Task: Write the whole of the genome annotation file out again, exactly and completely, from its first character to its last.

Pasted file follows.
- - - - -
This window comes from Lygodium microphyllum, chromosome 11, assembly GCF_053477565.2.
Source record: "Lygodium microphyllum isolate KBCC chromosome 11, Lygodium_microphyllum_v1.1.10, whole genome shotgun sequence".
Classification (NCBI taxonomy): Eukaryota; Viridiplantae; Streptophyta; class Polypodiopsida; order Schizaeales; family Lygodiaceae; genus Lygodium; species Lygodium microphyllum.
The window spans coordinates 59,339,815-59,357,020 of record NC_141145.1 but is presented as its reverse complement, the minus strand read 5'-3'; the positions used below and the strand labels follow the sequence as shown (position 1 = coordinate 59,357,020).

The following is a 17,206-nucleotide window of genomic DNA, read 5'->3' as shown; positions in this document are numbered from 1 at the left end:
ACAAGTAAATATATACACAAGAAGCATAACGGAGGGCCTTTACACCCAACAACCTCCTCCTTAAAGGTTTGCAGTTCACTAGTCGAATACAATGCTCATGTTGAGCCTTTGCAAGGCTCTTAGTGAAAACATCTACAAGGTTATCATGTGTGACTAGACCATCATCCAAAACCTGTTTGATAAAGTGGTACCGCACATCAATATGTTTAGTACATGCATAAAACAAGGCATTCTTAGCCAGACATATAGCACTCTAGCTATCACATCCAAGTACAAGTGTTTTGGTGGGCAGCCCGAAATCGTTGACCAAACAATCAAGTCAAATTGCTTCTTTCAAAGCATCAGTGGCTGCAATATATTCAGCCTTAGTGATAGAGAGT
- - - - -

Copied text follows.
This window comes from Lygodium microphyllum, chromosome 11, assembly GCF_053477565.2.
Source record: "Lygodium microphyllum isolate KBCC chromosome 11, Lygodium_microphyllum_v1.1.10, whole genome shotgun sequence".
Classification (NCBI taxonomy): Eukaryota; Viridiplantae; Streptophyta; class Polypodiopsida; order Schizaeales; family Lygodiaceae; genus Lygodium; species Lygodium microphyllum.
The window spans coordinates 59,339,815-59,357,020 of record NC_141145.1 but is presented as its reverse complement, the minus strand read 5'-3'; the positions used below and the strand labels follow the sequence as shown (position 1 = coordinate 59,357,020).

The following is a 17,206-nucleotide window of genomic DNA, read 5'->3' as shown; positions in this document are numbered from 1 at the left end:
ACAAGTAAATATATACACAAGAAGCATAACGGAGGGCCTTTACACCCAACAACCTCCTCCTTAAAGGTTTGCAGTTCACTAGTCGAATACAATGCTCATGTTGAGCCTTTGCAAGGCTCTTAGTGAAAACATCTACAAGGTTATCATGTGTGACTAGACCATCATCCAAAACCTGTTTGATAAAGTGGTACCGCACATCAATATGTTTAGTACATGCATAAAACAAGGCATTCTTAGCCAGACATATAGCACTCTAGCTATCACATCCAAGTACAAGTGTTTTGGTGGGCAGCCCGAAATCGTTGACCAAACAATCAAGTCAAATTGCTTCTTTCAAAGCATCAGTGGCTGCAATATATTCAGCCTTAGTGATAGAGAGT